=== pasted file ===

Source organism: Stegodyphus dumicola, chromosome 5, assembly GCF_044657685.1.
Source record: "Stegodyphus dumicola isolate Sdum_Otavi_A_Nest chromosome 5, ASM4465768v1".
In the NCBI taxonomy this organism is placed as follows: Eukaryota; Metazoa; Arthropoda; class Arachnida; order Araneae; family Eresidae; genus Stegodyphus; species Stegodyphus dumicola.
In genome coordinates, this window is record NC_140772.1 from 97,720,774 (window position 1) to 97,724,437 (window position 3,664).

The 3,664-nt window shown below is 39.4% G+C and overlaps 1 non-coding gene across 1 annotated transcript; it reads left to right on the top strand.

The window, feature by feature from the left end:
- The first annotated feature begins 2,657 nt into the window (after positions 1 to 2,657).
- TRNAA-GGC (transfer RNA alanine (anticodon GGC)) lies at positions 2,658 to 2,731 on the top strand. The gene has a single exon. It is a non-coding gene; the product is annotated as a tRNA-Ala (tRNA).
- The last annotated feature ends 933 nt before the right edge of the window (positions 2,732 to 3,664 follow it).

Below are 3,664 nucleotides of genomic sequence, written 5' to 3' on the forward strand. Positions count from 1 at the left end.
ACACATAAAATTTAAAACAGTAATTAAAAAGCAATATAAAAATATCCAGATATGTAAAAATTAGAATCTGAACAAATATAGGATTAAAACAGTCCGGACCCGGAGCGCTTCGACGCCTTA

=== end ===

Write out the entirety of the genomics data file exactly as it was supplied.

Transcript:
Source organism: Stegodyphus dumicola, chromosome 5, assembly GCF_044657685.1.
Source record: "Stegodyphus dumicola isolate Sdum_Otavi_A_Nest chromosome 5, ASM4465768v1".
In the NCBI taxonomy this organism is placed as follows: Eukaryota; Metazoa; Arthropoda; class Arachnida; order Araneae; family Eresidae; genus Stegodyphus; species Stegodyphus dumicola.
In genome coordinates, this window is record NC_140772.1 from 97,720,774 (window position 1) to 97,724,437 (window position 3,664).

The 3,664-nt window shown below is 39.4% G+C and overlaps 1 non-coding gene across 1 annotated transcript; it reads left to right on the top strand.

The window, feature by feature from the left end:
- The first annotated feature begins 2,657 nt into the window (after positions 1 to 2,657).
- TRNAA-GGC (transfer RNA alanine (anticodon GGC)) lies at positions 2,658 to 2,731 on the top strand. The gene has a single exon. It is a non-coding gene; the product is annotated as a tRNA-Ala (tRNA).
- The last annotated feature ends 933 nt before the right edge of the window (positions 2,732 to 3,664 follow it).

Below are 3,664 nucleotides of genomic sequence, written 5' to 3' on the forward strand. Positions count from 1 at the left end.
ACACATAAAATTTAAAACAGTAATTAAAAAGCAATATAAAAATATCCAGATATGTAAAAATTAGAATCTGAACAAATATAGGATTAAAACAGTCCGGACCCGGAGCGCTTCGACGCCTTA